Ms. Roughton testified about Meskini's involvement with firearms on two specific occasions. First, she explained that she had seen Meskini with a gun in 2007. (Id. at 76). Although she could not recall the exact month of this observation, she remembered that the weather was warm. (Id.). She explained that she and Meskini were talking in the parking lot of 21 Delmont when another tenant named Chris interrupted them. (Id. at 77-79). She saw Chris go to a green car, open the trunk, retrieve a black handgun, and give the gun to Meskini. (Id. at 77-79, 162). She then watched as Meskini put the gun under the driver's seat of his black pickup truck and drove off. (Id. at 80). Ms. Roughton observed this transaction from a distance of about ten feet. (Id. at 79). Approximately one day later, Ms. Roughton confronted Meskini on the phone about the events that took place in the parking lot, and Meskini confirmed that the item she saw was a gun. (Id. at 81).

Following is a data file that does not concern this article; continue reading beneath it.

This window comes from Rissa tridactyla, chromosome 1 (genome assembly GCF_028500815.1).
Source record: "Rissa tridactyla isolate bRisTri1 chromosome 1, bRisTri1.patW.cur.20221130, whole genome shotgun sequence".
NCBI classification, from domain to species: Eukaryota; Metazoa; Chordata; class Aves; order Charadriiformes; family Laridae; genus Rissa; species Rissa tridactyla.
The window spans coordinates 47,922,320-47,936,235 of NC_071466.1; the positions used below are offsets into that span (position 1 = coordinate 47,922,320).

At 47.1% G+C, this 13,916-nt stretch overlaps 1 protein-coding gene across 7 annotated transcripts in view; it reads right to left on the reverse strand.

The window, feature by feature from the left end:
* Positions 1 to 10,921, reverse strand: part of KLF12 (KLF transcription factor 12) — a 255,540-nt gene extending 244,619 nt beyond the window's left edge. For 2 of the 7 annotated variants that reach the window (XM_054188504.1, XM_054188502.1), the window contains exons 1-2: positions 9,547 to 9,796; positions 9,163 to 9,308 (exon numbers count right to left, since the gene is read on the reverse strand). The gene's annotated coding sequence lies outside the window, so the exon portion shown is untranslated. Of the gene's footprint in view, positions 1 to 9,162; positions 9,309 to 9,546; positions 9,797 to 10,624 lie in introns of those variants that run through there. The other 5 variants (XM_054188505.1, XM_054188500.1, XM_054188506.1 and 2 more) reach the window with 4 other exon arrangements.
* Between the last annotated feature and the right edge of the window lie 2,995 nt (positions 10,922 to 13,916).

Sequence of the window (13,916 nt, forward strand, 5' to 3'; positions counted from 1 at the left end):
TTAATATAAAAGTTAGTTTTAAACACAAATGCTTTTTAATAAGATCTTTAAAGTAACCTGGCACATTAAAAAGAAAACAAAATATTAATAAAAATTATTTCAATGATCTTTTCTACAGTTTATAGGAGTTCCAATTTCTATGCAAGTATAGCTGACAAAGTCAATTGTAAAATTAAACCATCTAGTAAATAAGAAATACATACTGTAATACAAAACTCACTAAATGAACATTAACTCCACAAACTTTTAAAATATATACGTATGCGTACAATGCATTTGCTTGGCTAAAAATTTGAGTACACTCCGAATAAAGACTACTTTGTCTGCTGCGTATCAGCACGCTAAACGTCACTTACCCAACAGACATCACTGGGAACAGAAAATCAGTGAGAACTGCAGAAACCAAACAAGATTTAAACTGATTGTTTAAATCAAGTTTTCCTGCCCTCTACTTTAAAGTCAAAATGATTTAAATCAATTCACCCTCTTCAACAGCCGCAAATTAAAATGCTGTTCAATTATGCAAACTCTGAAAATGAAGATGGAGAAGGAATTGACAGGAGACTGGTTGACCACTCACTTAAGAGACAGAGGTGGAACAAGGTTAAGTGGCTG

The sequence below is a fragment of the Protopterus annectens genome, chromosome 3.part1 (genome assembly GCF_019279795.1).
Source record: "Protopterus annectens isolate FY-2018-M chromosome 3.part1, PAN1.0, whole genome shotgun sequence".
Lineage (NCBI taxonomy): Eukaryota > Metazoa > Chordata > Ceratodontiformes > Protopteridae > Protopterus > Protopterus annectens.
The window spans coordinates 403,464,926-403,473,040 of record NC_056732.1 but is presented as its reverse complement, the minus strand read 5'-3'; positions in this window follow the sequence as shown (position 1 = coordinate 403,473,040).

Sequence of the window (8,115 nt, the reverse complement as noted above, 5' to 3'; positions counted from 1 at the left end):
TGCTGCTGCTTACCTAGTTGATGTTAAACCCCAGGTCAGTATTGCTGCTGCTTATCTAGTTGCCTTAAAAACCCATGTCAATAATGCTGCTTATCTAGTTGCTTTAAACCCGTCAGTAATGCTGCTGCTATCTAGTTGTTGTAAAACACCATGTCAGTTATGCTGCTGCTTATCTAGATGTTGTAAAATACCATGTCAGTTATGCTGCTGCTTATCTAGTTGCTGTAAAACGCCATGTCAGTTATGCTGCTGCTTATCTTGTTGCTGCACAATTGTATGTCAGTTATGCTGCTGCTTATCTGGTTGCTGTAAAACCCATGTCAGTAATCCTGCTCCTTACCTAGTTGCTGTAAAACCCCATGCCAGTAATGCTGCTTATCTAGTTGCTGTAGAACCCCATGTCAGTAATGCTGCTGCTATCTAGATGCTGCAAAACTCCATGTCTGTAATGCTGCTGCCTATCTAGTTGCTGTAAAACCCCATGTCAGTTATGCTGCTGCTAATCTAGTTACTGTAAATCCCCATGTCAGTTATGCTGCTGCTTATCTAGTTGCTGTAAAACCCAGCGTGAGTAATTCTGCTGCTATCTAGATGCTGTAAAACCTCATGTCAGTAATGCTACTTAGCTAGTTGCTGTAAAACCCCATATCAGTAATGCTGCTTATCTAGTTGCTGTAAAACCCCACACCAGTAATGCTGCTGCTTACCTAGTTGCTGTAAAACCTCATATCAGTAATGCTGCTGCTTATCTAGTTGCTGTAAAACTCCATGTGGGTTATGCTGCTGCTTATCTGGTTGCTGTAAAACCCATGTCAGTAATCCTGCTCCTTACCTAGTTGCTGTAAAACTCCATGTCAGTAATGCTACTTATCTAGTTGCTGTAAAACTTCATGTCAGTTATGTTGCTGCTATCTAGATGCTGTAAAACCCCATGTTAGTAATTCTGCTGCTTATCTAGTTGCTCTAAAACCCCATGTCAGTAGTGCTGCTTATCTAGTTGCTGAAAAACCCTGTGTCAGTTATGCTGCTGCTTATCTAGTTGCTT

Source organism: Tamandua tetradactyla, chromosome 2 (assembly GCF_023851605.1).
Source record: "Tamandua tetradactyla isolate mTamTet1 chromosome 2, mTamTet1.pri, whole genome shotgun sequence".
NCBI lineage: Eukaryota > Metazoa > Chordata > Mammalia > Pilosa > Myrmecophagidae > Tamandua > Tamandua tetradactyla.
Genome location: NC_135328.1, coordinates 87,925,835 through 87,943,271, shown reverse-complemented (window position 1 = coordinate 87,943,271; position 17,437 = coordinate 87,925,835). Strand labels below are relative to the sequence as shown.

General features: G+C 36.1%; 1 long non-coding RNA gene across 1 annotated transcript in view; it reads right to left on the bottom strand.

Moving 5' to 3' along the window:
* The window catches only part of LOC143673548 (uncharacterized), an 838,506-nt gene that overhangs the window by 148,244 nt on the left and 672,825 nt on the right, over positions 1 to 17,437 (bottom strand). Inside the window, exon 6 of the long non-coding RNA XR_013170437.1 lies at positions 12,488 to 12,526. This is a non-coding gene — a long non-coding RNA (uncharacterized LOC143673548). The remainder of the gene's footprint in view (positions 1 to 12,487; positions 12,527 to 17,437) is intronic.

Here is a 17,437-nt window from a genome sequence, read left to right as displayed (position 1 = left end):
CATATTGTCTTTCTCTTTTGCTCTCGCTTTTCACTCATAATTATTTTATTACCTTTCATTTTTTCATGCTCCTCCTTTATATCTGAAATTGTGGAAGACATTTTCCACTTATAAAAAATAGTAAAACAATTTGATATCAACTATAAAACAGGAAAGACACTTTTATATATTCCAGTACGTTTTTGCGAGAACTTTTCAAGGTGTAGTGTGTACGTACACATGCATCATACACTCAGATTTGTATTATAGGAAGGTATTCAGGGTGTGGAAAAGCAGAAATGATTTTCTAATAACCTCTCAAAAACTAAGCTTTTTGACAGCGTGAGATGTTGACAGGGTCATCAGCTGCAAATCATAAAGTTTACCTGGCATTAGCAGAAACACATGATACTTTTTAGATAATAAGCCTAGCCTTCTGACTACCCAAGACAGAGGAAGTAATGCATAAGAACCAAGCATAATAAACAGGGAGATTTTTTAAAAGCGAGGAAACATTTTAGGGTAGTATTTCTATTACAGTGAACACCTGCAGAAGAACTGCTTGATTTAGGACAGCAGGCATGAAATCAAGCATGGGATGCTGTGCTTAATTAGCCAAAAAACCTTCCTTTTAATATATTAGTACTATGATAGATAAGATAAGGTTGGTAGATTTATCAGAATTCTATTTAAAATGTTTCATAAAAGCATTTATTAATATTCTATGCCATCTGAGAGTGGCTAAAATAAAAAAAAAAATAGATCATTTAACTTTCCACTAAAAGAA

Additionally, Ms. Roughton testified that in the fall of 2009, Meskini asked her to help him obtain an AK-47 assault rifle. Specifically, Ms. Roughton recounted that Meskini told her he needed an AK-47 and would not spend more than $5,500 to purchase one. (Id. at 85-86, 162). Shortly thereafter, Meskini informed Ms. Roughton that he had found an AK-47 for sale but that it came with 50 grenades he did not want. (Id. at 87). The next time they spoke, Meskini told Ms. Roughton that he had emailed her pictures of an AK-47 as an example of what he was interesting in buying. (Id. at 87-88, 91-92). Ms. Roughton told Meskini that she had not received any emails from him. (Id.).*fn1 Meskini explained that the name of the sender would be Cofield, and then he verified her email address. (Id. at 91-92). On September 20, 2009, Ms. Roughton did receive an email from "Tony Cofield" attaching three photos of an AK-47. (Gov't Ex. 20; Oct. 13. 2010 Tr. at 92-94). After she received the email, Ms. Roughton made numerous phone calls to try to locate an AK-47 for Meskini. (Oct. 13, 2010 Tr. at 95). In October of 2009, Ms. Roughton informed Meskini she might have a lead on an AK-47 for him, but Meskini told her that he had already gotten one. (Id.).